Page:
We are born naked and bawling.
Why are we here?
What’s the point?
Where’s the manual?
It’s to achieve “success,” right? You want to be a “success in life.”
Okay, so what is success?
“Success: noun. The accomplishment of an aim or purpose.”
Wait a minute. That’s circular. So if I decide my only aim is to keep my belly button clean, I have more or less guaranteed myself a great life?
Welcome to Buddhism 101.
Yet this seems too simple. This seems, in the end, utterly pointless.
Some—most—define success more specifically, as acquiring significant wealth, or social status. But doesn’t that, too, seem ultimately pointless? Wealth beyond a certain point is just a symbol, because what it can do to change your life is limited. And, whatever it can do to change your life, studies show that it does not, really does not, bring happiness.
It tends to cost friends. Either they envy you, or they want money from you. You never know if they really care for you, or just want the money.
What does it do that makes it worth a life?
Striving for social status seems even worse: it means living your life in someone else’s eyes. It is like being a ghost. Those who achieve fame, supposedly the pinnacle of this, tell us it is not an enjoyable thing. You are no longer your own.
But wait. Isn’t the answer implicit here? We speak of money or fame not bringing happiness. Isn’t the real goal, then, the pursuit of happiness?
Looks good for a moment, but no. Isn’t that, too, ultimately meaningless? Not that there is no clear formula for achieving it. Not that one cannot even experience happiness, it seems, except in contrast with sadness, making a quest for happiness seem like chasing one’s tail. That is all true; but more importantly, happiness itself seems trivial and selfish. Okay, so you are happy, with lots of hot sex and a Marguerita balanced rakishly on your gut, for seventy or eighty years; then you die. Was that life meaningful? And is it right, is it worthy of human dignity, to even be happy so long as you know a lot of people in the world are suffering?
Pigs are happy like that, perhaps, but not people.
So what’s the point? Is it all vanity?
It was actually all worked out by the ancient Greek philosophers: by Socrates, Plato, and Aristotle. There are certain things that are indisputable, self-evident values in themselves, of absolute consequence. These, therefore, are the things we are here to seek. These are the good (the moral right), the true, and the beautiful. Wasting time pursuing anything else, beyond necessity, is losing the game. Every thing else is a cul de sac.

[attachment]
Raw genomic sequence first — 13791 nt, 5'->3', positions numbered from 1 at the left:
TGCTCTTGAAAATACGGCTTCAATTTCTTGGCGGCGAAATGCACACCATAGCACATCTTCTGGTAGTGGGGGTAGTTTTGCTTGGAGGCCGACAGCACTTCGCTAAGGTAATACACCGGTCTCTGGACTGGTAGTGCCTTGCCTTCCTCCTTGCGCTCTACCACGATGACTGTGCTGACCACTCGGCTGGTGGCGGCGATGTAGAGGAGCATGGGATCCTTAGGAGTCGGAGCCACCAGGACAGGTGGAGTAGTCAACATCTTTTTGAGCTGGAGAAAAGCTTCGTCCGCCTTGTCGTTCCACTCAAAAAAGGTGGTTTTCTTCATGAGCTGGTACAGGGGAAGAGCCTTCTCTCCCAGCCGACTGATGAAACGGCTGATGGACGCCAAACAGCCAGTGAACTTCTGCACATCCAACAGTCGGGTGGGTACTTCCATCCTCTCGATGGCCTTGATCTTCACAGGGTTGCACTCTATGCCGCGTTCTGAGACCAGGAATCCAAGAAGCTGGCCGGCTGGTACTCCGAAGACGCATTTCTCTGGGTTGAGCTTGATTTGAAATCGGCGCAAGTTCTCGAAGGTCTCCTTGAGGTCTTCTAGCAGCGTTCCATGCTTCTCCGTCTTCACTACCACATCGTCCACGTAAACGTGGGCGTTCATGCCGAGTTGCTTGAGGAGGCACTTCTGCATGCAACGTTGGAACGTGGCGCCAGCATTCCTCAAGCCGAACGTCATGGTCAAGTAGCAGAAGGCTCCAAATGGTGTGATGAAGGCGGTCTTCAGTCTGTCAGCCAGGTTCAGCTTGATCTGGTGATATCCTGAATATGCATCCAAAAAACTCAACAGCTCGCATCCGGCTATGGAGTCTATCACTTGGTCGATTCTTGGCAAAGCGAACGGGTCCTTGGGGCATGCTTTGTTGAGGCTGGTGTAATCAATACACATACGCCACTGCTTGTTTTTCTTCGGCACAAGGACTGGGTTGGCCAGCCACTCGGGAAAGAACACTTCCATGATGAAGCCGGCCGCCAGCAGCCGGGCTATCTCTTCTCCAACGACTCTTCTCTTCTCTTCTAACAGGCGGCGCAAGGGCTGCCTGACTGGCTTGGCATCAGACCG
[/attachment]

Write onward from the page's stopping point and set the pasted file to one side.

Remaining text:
If our culture and civilization is currently in a morass, it is because we have lost this direction.
Not incidentally, the perfection of the good, the true, and the beautiful is God. As God is by definition a perfect and supreme being, he must be perfectly good, perfectly true, and perfectly beautiful. Moreover, each instance of truth, goodness, or beauty is a glimpse of His being. “I am the Way, the Truth, and the Light”: I am the good, the true, the beautiful.
And so, put another way, our ultimate goal in life is to find and become closer to God. To find and follow the way, the good; to seek and say the truth, the real; to seek and to make beauty.
Welcome to the human race. Now at least you know the rules.
There is a fourth element: the motive power. The seeking. What is the natural vigour that impels us to these values? That fourth element, as fundamental then as the others, is love. One must love the good, absolutely. One must love the truth, absolutely. One must love beauty, absolutely. One must worship no false gods before them.
Hence the first commandment: to love God with your whole heart, your whole soul, and your whole mind. Mind for the truth, heart for the good, soul for beauty.
If you cannot do that, if you do not do that, you cannot love anyone other than God either. Nobody who does not love the truth can really love another human. I am not sure why this is so; but I know it is so. Nor can anyone who does not love good, or does not love beauty, love another human. You might want to own them, or have sex with them, or get something from them, but you do not love them.
Anyone who loves the good, the true, and the beautiful, loves God. He or she is a Christian, whether they have ever heard the name “Jesus” or not. The name is not important; it is not even his real name. The man would not have responded to the name “Jesus” if hailed on the streets of Jerusalem. It is the cosmic Jesus, who is the Way, the Truth, and the Light, to which we must turn for salvation.
Anyone who does not love with full heart the good, the true, and the beautiful does not love God or Jesus, and is not a Christian, whatever words they use. And does not love any man, whatever words they use. And has failed in the race.